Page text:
I'm not going to repeat the plot since that is adequately covered by other reviewers and the Amazon blurb, and, anyway, this isn't a plot heavy novel. Intelligent and thoughtful, at heart this is a meditation on the impossible search for coherency and an overwhelming meaning and stability in life.
The narrator, Henry Meadows, is a young Cambridge academic caught up in the war effort and the attempt to predict the weather to facilitate the D-day landings. He believes in a formula which can neutralise the unexpected, the arbitrary messiness of real life, but learns that it is only the unpredictable which is predictable.
I'd never read any Foden before, and was impressed with his ability to convey character and the nuances of personality through his narrator's voice. Meadows is awkward, intellectually intelligent and yet somewhat socially inept, and seems to fit the period perfectly.
The research is also extremely impressive. Foden walks the tight-rope of conveying the intricacies and impossibilities of high-level maths/physics, without alienating the reader. In fact the way we (most of us, I would guess) cannot engage with the maths is itself important, conveying the impenetrability of the problem and, by association, telling us something about Meadows himself.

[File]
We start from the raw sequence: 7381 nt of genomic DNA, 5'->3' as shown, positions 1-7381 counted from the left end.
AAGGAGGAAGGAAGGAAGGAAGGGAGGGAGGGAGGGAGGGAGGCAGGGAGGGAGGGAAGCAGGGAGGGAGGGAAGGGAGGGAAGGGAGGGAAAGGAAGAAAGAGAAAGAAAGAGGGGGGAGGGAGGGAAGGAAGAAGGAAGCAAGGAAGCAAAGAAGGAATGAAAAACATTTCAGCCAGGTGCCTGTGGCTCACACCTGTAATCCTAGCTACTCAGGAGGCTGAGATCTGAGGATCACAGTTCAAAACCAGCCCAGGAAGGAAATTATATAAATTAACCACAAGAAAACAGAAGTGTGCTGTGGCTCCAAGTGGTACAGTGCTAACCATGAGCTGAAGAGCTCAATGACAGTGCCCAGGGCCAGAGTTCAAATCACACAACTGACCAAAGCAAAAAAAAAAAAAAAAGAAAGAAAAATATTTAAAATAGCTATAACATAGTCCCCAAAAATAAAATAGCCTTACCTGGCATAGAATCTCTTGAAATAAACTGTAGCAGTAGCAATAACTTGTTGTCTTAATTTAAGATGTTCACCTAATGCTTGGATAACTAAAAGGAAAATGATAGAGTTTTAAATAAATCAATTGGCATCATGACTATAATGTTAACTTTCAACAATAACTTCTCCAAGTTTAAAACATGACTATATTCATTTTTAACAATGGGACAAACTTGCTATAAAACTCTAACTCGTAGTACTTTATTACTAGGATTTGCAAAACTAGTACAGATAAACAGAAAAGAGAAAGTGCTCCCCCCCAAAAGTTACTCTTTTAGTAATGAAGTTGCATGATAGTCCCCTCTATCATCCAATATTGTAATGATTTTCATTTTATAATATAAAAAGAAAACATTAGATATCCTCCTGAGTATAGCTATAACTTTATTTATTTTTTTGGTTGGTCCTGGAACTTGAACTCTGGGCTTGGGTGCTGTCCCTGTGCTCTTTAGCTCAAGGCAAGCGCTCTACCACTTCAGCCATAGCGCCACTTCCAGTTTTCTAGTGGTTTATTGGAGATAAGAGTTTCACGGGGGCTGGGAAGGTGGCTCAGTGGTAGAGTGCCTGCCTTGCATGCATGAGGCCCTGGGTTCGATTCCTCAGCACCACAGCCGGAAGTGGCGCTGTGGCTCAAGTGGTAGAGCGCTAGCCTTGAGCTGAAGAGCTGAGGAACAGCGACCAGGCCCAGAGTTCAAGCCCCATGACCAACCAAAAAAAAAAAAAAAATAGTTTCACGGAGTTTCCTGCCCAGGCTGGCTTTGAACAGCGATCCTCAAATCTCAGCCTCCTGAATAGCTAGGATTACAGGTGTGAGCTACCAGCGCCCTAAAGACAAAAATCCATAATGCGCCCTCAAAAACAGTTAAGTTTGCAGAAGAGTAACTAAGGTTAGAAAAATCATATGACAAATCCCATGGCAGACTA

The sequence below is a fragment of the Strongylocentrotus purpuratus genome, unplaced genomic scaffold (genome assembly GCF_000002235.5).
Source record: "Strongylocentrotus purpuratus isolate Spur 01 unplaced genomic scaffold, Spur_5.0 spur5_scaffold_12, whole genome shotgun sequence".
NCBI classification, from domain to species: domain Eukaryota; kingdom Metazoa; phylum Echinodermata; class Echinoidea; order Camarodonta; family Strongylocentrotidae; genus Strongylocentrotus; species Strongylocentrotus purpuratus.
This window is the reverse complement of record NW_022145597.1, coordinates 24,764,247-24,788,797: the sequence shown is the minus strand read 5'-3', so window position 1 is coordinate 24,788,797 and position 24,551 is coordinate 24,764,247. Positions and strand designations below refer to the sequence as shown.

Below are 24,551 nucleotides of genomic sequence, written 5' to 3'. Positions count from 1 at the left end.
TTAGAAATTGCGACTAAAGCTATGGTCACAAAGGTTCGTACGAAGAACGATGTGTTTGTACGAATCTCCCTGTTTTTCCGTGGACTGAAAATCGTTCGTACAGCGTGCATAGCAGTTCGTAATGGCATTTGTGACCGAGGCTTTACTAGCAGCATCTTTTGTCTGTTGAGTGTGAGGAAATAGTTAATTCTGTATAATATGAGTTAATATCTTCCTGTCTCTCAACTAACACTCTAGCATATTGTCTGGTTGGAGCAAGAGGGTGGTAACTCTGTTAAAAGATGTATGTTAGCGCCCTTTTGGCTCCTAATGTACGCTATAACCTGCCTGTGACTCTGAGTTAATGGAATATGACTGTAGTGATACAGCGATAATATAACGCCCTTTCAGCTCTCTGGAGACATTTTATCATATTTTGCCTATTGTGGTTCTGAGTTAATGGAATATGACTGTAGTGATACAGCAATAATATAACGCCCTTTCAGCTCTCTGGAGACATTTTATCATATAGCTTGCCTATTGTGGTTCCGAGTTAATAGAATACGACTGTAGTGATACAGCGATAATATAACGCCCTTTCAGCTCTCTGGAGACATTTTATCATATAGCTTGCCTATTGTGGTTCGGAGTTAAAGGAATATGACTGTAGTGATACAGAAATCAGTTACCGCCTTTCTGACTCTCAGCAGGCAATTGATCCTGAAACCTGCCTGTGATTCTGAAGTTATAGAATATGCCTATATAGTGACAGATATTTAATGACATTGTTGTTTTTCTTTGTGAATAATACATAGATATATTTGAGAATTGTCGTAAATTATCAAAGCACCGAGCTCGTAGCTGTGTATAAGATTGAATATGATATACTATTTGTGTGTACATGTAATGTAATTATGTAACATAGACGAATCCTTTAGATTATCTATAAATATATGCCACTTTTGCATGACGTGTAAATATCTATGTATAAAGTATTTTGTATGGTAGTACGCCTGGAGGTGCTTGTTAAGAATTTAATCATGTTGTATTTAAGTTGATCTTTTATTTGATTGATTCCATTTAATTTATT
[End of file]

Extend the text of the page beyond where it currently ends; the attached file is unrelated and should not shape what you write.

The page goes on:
But if the atmosphere, register and tone of the book is flawless, sadly the novel as a whole isn't. While this is quietly compelling it lacks that certain something which turns a good novel into a great one. Perhaps it's that the characters aren't quite gripping enough, or that the scenario is ever so slightly artificial, an attempt to write up the importance of Meadows' work? I'm not sure, but while I enjoyed this book greatly, I could easily have stopped reading at any point without having a compelling need to finish it.
So overall a fine work with some excellent writing. But it didn't make me desperate to read the Foden back catalogue.